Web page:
Lastly, just to complicate things a little more, not all branches of the same retailer are given the same merchant code – a K-Mart may be classified under “Discount Stores” in one area but under “Department Stores” in another. This is because credit card networks code a store’s industry depending on its primary line of business, which can vary between branches.
These variations make it necessary to check the merchant category code for each individual store that you patron if you truly want to maximize the value of a credit card with category-based bonus rates. The need to do so is even more pronounced when it comes to credit cards whose bonus categories change periodically. We at WalletHub advise you to select cards with stable bonus categories versus rotating ones for several reasons.
First, rotating categories change on a quarterly basis, which means you’d have to constantly check which industries are eligible and therefore what stores you can shop at, and then adjust your spending habits accordingly in order to maximize your earnings. That’s just not feasible for most people. Furthermore, rotating categories often provide bonuses on low-dollar-amount purchases that you make relatively infrequently – such as “movies.” You can only rack up so much rewards value in such categories. Finally, most credit cards issuers mandate that you have to sign-up for the category in order to earn in it, and since many people are unaware of this or often forget to do so, they lose out on numerous points.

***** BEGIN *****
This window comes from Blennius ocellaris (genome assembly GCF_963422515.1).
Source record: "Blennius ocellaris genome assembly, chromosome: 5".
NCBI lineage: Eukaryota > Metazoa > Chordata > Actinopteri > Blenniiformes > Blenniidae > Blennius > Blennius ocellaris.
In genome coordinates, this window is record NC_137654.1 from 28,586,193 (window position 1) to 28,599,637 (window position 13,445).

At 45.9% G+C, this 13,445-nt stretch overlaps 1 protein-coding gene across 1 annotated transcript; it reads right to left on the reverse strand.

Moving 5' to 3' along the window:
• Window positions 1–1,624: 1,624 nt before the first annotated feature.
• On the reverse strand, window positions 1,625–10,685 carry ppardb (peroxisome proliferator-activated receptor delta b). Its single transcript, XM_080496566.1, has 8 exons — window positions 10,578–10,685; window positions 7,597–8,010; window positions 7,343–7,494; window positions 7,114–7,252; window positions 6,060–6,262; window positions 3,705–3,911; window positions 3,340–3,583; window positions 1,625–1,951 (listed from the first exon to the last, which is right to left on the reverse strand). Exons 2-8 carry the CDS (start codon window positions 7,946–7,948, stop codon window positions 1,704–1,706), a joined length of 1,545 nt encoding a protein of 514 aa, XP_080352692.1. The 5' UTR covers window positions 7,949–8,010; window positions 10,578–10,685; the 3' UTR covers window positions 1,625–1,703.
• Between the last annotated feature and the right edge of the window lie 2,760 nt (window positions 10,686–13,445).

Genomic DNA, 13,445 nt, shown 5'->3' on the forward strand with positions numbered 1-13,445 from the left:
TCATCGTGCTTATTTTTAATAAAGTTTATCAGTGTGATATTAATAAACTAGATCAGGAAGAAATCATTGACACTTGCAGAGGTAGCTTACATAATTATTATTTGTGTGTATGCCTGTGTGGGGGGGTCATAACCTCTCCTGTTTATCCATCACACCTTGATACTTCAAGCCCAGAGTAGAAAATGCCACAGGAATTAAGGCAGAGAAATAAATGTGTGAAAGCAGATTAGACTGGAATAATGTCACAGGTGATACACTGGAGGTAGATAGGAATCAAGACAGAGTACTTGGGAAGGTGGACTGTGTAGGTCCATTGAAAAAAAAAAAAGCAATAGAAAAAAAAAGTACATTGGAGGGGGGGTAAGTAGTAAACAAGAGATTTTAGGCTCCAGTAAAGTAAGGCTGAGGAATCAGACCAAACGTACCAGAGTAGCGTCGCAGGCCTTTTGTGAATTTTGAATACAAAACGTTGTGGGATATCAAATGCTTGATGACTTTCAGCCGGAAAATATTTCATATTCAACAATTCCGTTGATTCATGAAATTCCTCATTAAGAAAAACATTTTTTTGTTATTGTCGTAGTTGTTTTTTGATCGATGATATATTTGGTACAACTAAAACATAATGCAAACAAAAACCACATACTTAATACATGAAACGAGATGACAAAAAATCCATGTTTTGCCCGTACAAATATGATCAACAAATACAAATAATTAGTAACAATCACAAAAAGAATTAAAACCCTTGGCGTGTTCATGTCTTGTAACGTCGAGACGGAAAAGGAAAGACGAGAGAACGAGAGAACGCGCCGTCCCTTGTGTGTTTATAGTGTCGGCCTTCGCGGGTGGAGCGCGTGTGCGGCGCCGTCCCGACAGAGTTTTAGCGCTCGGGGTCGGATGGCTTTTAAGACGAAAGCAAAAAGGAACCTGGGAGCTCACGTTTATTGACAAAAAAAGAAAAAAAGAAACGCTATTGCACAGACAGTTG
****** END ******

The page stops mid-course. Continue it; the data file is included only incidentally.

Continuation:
Where are Merchant Category Codes Listed?
The first way to determine a retailer’s merchant category code is to simply check how a purchase at that store appears on your credit card statement. This information will be displayed in one of three ways.
Some issuers simply state what industry a given transaction is classified under (and don’t be alarmed if a given merchant is classified as being in multiple industries – this can happen). For example, take a look at this online statement from American Express’s Blue Cash Preferred Card. The industry is listed under each merchant name:
Alternatively, other issuers will cut right to the chase and list the spending category your purchase falls in rather than the industry it pertains to. For example, consider how “GrubHub” is classified as being in the “Dining” category in the Capital One statement below, versus being mapped to the “Specialty and Misc.” industry in the above Amex statement:
Finally, other issuers will only include the 4-digit merchant category code itself, leaving one to guess what industry the business actually belongs in. In events like this, you’ll need to consult a code table to see what industry title your numerical code correlates to. Note that all credit card networks utilize the same code table as they systematically use the same numbers to refer to the same industries.
In order to save you some time, we’ve listed the most common merchant category codes in the table below. These are also the codes that are most frequently associated with credit card bonus categories: